Bovine TB - the views of a farmer based on field-based observations over many years. Peter Aspin was a herdsman, then a dairy farmer. He is now a beef farmer and also has a contract rearing dairy heifers for a local farmer. He was conventional and is now organic. He also run the Shropshire Agroforestry Project. All on 40 acres. To understand bovine TB one must first understand how significantly livestock husbandry practices have changed in recent years. I was on a dairy farm a couple of years ago - a closed herd (one that reared all its own replacement youngstock) - which had had its first bTB breakdown. Two veterinarians had arrived to do the follow-up sixty day retest. Talking to them I asked what they thought was the source of the problem. Their immediate response was that the adjacent dairy farm had purchased imported cattle the previous year, this herd had subsequently developed bTB and passed the infection either directly or via a vector to the neighbouring herd. Whether the imported cattle were themselves carriers of bTB or whether they had no immunity, I do not know and I assumed the vets did not know but the issue of cattle importation is a major concern for both farmers and vets. Ever increasing numbers of dairy cattle are being imported simply because they are cheaper if large enough numbers are purchased. I know of a herd of over two thousand dairy cows where not a single replacement animal is home-reared, every single one arrives on a lorry from mainland Europe.  read more...read more...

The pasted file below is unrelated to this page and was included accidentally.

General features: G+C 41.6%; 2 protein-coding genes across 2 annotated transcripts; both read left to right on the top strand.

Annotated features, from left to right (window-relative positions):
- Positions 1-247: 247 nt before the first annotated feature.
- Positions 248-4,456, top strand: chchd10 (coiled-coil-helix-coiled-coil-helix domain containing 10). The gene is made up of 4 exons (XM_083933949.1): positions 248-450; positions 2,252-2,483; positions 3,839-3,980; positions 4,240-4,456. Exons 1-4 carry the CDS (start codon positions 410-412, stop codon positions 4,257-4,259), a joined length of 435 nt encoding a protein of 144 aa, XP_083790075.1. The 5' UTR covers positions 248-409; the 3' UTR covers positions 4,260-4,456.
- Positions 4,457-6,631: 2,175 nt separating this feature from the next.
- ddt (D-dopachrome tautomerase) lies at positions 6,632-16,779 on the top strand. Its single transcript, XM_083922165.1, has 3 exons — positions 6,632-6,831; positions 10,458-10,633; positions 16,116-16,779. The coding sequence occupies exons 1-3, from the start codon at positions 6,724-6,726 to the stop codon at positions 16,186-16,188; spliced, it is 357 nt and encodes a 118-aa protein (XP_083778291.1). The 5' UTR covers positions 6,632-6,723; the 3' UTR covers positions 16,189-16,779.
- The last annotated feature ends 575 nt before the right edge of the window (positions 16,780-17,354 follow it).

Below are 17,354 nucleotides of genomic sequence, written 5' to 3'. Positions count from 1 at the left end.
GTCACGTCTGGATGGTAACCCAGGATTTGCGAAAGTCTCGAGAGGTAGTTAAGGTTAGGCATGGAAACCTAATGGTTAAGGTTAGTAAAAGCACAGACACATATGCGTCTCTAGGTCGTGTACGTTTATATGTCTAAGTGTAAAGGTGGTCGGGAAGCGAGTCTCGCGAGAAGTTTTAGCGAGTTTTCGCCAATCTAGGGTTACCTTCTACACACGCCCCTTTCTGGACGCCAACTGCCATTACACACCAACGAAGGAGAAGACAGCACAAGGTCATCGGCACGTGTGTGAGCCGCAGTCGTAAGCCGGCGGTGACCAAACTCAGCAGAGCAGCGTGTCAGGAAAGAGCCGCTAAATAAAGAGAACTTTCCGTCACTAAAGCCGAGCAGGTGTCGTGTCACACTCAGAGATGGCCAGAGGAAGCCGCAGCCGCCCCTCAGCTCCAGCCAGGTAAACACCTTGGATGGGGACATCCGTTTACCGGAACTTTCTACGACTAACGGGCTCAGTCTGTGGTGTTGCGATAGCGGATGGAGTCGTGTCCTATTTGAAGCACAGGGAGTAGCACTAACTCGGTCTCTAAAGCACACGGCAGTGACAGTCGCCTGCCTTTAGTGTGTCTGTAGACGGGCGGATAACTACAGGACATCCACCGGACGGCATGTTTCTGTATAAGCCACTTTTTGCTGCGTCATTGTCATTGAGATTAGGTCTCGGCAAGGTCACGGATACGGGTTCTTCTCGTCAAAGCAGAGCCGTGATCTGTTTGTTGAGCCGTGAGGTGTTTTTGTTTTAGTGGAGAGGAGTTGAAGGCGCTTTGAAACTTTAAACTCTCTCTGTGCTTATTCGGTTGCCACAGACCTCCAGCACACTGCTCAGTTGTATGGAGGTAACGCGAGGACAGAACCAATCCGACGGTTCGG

Dairy farm worker, Steve Jones, is not happy about the future of the dairy industry, or the current policy to cull badgers. The industry has many problems. Bovine tuberculosis is just one.'The cattle industry is long overdue for reform', he says. Here he sets out his comments.  read more...read more...